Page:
AuctionBiddingFinanceInformativeTips

How to Prepare for a Residential Property Auction

By November 1, 2017 No Comments

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If you’ve got downpayment money burning a hole in your pocket and can’t seem to find any available homes listed in your neighbourhood, you might be looking in the wrong place. Not every owner chooses to simply set a price and wait for their real estate agent to bring in prospective buyers. Especially in high-demand neighbourhoods where the owner can reasonably predict dozens of eager buyers, they have every reason to hold an auction in order to get the best possible price for their home. If you’re eager to buy and think you’re ready for the high-competition world of property auctions, work with your real estate agent to find a few that you’d be interested in checking out.

Of course, buying from an auction has incredible potential risks considering that there is no price cap and you are entirely capable of bidding yourself into financial ruin without care and due-diligence. It’s important to remember that if you win an auction, the sale is final with no contract negotiation or additional lead time. You also need to be able to pay the deposit on the spot.

Making a mistake at a property auction is easy. Actually getting the house of your dreams at an acceptable price is much more difficult. To help you prepare, we’ve collected a few tips and tricks that will ensure you’ll know what’s going on and exactly what you want to do by the time you’re ready to bid on a house you love.

Set Your Budget

The most important rule about attending any auction is to know exactly how much you’re willing to spend. Your final bid is final and an impulsive raise could haunt you for decades if you make the wrong financial decision in the moment!

Before participating in any auction proceedings, get your personal finances in order, organize your ‘house fund’ savings, and figure out exactly how much you can afford to bid. If you win, you’ll need to pay the downpayment in full, which means you definitely shouldn’t bid any more than ten times your current savings. By knowing how much you can spend you will both narrow down which auctions to attend and know when to fall back gracefully if a price exceeds your predetermined budget.

Don’t Get Your Heart Set

In this highly competitive housing market, there’s always a chance that someone will outbid you. It’s important that you not hinge your personal health and happiness on getting any one particular piece of property, even if it’s really nice and potentially in your price range. Go into every auction confident about your bidding power and ready to accept if someone who’s more desperate with more cash to burn exceeds your final bidding price. It is also entirely legal and reasonably common for the seller or auctioneer to pull a property mid-auction or even cancel the auction entirely right before the event in order to accept an alternate offer. Simply never count on getting the property through an auction.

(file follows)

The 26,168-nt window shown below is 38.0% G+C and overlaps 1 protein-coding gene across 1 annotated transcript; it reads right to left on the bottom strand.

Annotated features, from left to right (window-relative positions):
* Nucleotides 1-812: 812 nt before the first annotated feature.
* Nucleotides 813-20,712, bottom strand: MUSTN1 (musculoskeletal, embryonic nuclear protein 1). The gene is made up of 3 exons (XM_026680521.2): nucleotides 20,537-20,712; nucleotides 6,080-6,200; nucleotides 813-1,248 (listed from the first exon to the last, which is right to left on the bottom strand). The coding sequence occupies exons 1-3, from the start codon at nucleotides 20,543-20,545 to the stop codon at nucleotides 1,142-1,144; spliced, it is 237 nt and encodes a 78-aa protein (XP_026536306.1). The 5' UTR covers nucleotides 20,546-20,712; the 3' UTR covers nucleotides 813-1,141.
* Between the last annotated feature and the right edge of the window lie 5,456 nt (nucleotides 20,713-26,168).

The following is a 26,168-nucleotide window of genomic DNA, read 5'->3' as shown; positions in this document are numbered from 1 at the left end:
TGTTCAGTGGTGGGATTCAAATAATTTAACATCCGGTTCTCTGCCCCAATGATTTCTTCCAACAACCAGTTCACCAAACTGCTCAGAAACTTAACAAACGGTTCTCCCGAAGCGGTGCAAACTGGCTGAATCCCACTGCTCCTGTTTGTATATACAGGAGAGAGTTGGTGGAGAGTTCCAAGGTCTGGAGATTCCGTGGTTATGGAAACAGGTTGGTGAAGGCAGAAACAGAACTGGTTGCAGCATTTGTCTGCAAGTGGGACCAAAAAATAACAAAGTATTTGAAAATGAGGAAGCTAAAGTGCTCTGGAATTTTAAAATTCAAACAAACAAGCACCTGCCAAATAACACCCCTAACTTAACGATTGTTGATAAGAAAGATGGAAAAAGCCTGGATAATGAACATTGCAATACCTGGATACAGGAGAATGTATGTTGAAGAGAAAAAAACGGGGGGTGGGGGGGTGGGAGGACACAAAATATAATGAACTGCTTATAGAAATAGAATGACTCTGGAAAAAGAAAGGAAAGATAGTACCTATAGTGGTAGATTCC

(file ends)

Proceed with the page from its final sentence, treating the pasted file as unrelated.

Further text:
Research the Property

Once you get to the auction, all sales are final, but that doesn’t mean you should skip your due diligence on properties you’re interested in. After all, when the auction is through you could potentially own the place, and the last thing you want is to be stuck with maintenance money pit! Just like you would with a normal real estate deal, visit the open house events or schedule a tour beforehand, let the owner know you’re interested, and hire your own inspector to thoroughly examine and vet the house before you commit to bidding on it. Don’t forget to also hire the services of a conveyancer to ensure that the title is also free and clear and ready for a legitimate buyer.

Visit Other Auctions for Practice

By no means let an auction you care about be your first experience with the system! Look into several properties you might be interested in and practice the entire process. Usually, the contract terms that will be accepted without negotiation are clearly displayed before the main event, giving everyone a chance to read them and understand what they’re getting into. Bids can be fast or slow and you are allowed to ask a reasonable number of reasonable questions of the auctioneer who is working on behalf of the seller. At any point, the auctioneer can step out to consult with the seller and, in some cases, they can issue a ‘vendor bid’ on the seller’s behalf to raise the amount closer or passed the seller’s reserve price. By visiting a few practice auctions in which you don’t intend to bid, you can get the feel for the process and be ready to handle bidding with smooth aplomb when your targeted properties come up for auction.

Auctions can be an amazing resource for finding and acquiring high demand property. Whether you’re looking for a downtown apartment or a lavish townhouse, just be sure you know exactly what you’re doing before you start to bid. Understand the contract terms, get pre-approved for financing, know how you’re going to pay the deposit, and remember never to bid above your budget. Go in knowing the home’s real approximate value and if you don’t win this time, take it as another learning experience and try again.

Whether you get the home of your dreams through an auction, sale, or if you decide to build it yourself, we wish you good luck and happy house hunting!

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